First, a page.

Ferrari 250 GT Coupé by Drogo

This same car raced in the Monterey (California) Historic Races in 2004. It was restored in a Los Angeles shop and went back to Europe, to Belgium. There it was refurbished by esteemed specialists–Piet Roelofs and Corrado Patella–and saw new racing against other Ferraris that had raced originally “in period”, I gather Goodwood permits that, not requiring a car to have been a race car since birth.

In 2018 it ran in the Imola Classic with a new Drogo style grille and a new motor. Now it is being celebrated as a race car, but one has to reckon with 1717GT not only not being a 250GTO; but not built as a race car when new, never raced as a factory car, and never raced in any major world class endurance races like LeMans, Daytona or Sebring “in period” (if the period you’re talking about was the Sixties). But on the positive side, it has appeared in smaller amateur driver events or major vintage events. It is a car that will still give amateur racing owners the pleasure of racing a car bodied by the same shop that was assigned by Enzo Ferrari to body works racers (P3, Dino 206GT, etc,).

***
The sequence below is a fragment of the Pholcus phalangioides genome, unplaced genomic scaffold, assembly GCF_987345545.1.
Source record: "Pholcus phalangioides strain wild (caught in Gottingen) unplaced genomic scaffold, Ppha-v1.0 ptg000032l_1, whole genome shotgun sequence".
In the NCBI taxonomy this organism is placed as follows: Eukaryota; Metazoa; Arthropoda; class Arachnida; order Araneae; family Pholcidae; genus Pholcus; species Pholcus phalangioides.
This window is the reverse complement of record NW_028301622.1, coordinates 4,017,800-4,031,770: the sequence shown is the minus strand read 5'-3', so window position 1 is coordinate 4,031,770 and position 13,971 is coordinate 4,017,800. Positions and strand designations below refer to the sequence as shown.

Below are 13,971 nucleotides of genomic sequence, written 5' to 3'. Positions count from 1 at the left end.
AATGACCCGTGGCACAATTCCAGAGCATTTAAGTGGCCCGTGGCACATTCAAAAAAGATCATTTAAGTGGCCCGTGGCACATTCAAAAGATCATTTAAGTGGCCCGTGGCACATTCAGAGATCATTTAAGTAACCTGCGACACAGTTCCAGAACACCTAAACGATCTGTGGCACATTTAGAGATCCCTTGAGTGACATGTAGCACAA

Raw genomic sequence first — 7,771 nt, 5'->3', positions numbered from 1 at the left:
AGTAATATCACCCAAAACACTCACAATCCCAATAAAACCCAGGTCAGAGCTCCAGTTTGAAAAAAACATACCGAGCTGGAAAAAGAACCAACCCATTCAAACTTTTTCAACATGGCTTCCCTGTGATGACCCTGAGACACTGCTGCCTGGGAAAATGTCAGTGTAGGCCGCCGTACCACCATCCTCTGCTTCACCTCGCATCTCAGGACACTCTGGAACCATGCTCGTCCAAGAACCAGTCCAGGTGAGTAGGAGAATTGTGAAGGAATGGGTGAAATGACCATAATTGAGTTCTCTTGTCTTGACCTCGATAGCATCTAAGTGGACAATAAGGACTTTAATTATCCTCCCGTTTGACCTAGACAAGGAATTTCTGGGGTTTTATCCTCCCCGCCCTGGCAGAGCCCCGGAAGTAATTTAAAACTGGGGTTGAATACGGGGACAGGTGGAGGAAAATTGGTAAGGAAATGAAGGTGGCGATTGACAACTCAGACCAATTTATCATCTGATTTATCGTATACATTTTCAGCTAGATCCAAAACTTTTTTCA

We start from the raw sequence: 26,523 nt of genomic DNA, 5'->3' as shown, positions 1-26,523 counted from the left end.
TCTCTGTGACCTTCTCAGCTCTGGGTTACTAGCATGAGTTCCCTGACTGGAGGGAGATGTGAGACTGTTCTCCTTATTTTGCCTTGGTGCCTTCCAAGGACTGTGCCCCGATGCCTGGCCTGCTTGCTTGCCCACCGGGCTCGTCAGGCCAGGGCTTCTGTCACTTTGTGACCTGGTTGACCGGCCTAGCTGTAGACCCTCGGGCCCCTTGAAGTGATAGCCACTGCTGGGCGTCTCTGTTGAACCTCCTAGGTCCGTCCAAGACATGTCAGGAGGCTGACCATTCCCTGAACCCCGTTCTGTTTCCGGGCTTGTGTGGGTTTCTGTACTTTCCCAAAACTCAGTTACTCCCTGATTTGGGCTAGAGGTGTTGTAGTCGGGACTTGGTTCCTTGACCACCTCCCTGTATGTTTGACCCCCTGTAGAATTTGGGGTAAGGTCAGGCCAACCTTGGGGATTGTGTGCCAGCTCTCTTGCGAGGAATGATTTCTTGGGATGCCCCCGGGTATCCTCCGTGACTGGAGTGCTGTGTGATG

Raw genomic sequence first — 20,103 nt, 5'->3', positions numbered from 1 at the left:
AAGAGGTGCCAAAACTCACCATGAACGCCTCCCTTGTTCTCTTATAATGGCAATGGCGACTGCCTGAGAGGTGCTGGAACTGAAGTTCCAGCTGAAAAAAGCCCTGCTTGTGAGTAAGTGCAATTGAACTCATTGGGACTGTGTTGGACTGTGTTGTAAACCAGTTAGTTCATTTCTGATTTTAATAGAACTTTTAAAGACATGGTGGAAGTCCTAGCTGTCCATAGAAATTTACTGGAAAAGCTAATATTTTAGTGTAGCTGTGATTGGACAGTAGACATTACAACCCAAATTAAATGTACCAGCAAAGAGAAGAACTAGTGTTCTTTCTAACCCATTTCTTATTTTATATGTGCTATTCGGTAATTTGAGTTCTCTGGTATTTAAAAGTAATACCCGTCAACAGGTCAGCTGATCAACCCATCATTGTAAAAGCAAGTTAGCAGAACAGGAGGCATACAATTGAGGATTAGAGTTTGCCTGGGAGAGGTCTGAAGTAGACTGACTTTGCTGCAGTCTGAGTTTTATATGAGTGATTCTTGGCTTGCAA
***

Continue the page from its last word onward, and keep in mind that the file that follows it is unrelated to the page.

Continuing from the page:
This Ferrari will be auctioned by Bonhams at ‘Les Grandes Marques à Monaco’ at the Villa La Vigie on May 10th, 2024.

Bonhams estimates it will fetch between €2,500,000 – €3,000,000 (US$2,700,000 – US$3,300,000). True, not 250GTO money, but still a healthy tribute to Signor Drogo and what he wrought in re-shaping 250GT bodywork, repurposing the cars for more exciting lives.

Let us know what you think in the Comments.

Wallace Wyss art

THE AUTHOR/ARTIST This portrait of a Drogo bodied 250GT is available as a 20″ x 30″ canvas print. For information write malibucarart@gmail.com

 
 
 
 
 
 

Art by Wallace Wyss - Ferrari 250 GT Coupé by Drogo

Art by Wallace Wyss

Photos compliments of Bonhams and painting by Wallace Wyss.

Summary
A Drogo Ferrari Masterpiece Scheduled for Auction in Monaco
Article Name
A Drogo Ferrari Masterpiece Scheduled for Auction in Monaco
Description
This Drogo bodied Ferrari will be auctioned by Bonhams at 'Les Grandes Marques à Monaco' at the Villa La Vigie on May 10th, 2024.
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Comments

  1. Peter Wolfers says

    stunningly beautiful!

  2. Robert Feldman says

    Not a GTO, not a race car, no important in period race history, changed around more than a few times, but absolutely stunning to look at. And it’s a Drogo car. And you won’t see another one no matter where you go. Can’t wait to see what the market decides!

  3. Rob Krantz says

    Absolutely gorgeous!

  4. WALLACE ALFRED WYSS says

    On Ferraricha.com someone who said they were here when the hammer came down said it sold for 2 million Swiss francs

  5. It’s fascinating to hear about its unique history and transformation. Drogo’s talent really shines through in the way he reshaped these cars. This one might not be a 250GTO, but it’s still an incredible piece of automotive history. Seeing it up for auction is a real tribute to Drogo’s legacy.